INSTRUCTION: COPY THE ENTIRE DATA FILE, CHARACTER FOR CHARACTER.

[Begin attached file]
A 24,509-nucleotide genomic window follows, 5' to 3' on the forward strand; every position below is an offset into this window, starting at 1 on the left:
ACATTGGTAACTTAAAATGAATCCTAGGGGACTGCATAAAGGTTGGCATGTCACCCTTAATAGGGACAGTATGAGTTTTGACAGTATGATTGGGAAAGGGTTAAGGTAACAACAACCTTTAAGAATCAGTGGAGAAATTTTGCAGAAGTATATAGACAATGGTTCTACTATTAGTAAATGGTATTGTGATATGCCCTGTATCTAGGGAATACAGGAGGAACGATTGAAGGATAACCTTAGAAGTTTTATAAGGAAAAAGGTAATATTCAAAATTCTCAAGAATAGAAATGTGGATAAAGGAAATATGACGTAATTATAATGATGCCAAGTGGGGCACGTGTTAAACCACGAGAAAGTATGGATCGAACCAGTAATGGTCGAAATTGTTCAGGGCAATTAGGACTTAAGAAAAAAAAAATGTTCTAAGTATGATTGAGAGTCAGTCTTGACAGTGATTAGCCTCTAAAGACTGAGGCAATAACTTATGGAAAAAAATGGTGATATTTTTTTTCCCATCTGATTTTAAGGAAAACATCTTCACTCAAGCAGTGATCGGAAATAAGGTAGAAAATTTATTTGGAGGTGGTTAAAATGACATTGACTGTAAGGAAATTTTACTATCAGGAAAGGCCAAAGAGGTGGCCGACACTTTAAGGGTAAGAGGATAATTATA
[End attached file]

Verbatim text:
A 24,509-nucleotide genomic window follows, 5' to 3' on the forward strand; every position below is an offset into this window, starting at 1 on the left:
ACATTGGTAACTTAAAATGAATCCTAGGGGACTGCATAAAGGTTGGCATGTCACCCTTAATAGGGACAGTATGAGTTTTGACAGTATGATTGGGAAAGGGTTAAGGTAACAACAACCTTTAAGAATCAGTGGAGAAATTTTGCAGAAGTATATAGACAATGGTTCTACTATTAGTAAATGGTATTGTGATATGCCCTGTATCTAGGGAATACAGGAGGAACGATTGAAGGATAACCTTAGAAGTTTTATAAGGAAAAAGGTAATATTCAAAATTCTCAAGAATAGAAATGTGGATAAAGGAAATATGACGTAATTATAATGATGCCAAGTGGGGCACGTGTTAAACCACGAGAAAGTATGGATCGAACCAGTAATGGTCGAAATTGTTCAGGGCAATTAGGACTTAAGAAAAAAAAAATGTTCTAAGTATGATTGAGAGTCAGTCTTGACAGTGATTAGCCTCTAAAGACTGAGGCAATAACTTATGGAAAAAAATGGTGATATTTTTTTTCCCATCTGATTTTAAGGAAAACATCTTCACTCAAGCAGTGATCGGAAATAAGGTAGAAAATTTATTTGGAGGTGGTTAAAATGACATTGACTGTAAGGAAATTTTACTATCAGGAAAGGCCAAAGAGGTGGCCGACACTTTAAGGGTAAGAGGATAATTATA